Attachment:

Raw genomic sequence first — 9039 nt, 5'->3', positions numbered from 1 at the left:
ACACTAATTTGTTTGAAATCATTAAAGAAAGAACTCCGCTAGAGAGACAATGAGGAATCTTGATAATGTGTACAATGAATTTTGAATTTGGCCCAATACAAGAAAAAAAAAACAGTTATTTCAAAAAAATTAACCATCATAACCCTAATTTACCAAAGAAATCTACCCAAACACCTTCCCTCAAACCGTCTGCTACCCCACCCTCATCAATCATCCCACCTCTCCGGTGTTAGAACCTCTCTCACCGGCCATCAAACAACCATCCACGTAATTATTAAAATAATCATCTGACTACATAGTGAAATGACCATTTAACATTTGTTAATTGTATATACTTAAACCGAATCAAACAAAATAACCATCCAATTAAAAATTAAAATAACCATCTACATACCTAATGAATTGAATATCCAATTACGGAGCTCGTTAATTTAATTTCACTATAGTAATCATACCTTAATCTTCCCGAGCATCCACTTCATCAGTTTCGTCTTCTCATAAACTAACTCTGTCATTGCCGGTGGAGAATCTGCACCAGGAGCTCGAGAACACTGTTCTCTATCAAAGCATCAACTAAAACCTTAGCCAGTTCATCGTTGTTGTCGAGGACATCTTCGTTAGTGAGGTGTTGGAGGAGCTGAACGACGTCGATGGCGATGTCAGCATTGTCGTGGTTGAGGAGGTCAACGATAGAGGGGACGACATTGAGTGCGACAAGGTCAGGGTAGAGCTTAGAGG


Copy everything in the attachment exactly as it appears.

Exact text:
Raw genomic sequence first — 9039 nt, 5'->3', positions numbered from 1 at the left:
ACACTAATTTGTTTGAAATCATTAAAGAAAGAACTCCGCTAGAGAGACAATGAGGAATCTTGATAATGTGTACAATGAATTTTGAATTTGGCCCAATACAAGAAAAAAAAAACAGTTATTTCAAAAAAATTAACCATCATAACCCTAATTTACCAAAGAAATCTACCCAAACACCTTCCCTCAAACCGTCTGCTACCCCACCCTCATCAATCATCCCACCTCTCCGGTGTTAGAACCTCTCTCACCGGCCATCAAACAACCATCCACGTAATTATTAAAATAATCATCTGACTACATAGTGAAATGACCATTTAACATTTGTTAATTGTATATACTTAAACCGAATCAAACAAAATAACCATCCAATTAAAAATTAAAATAACCATCTACATACCTAATGAATTGAATATCCAATTACGGAGCTCGTTAATTTAATTTCACTATAGTAATCATACCTTAATCTTCCCGAGCATCCACTTCATCAGTTTCGTCTTCTCATAAACTAACTCTGTCATTGCCGGTGGAGAATCTGCACCAGGAGCTCGAGAACACTGTTCTCTATCAAAGCATCAACTAAAACCTTAGCCAGTTCATCGTTGTTGTCGAGGACATCTTCGTTAGTGAGGTGTTGGAGGAGCTGAACGACGTCGATGGCGATGTCAGCATTGTCGTGGTTGAGGAGGTCAACGATAGAGGGGACGACATTGAGTGCGACAAGGTCAGGGTAGAGCTTAGAGG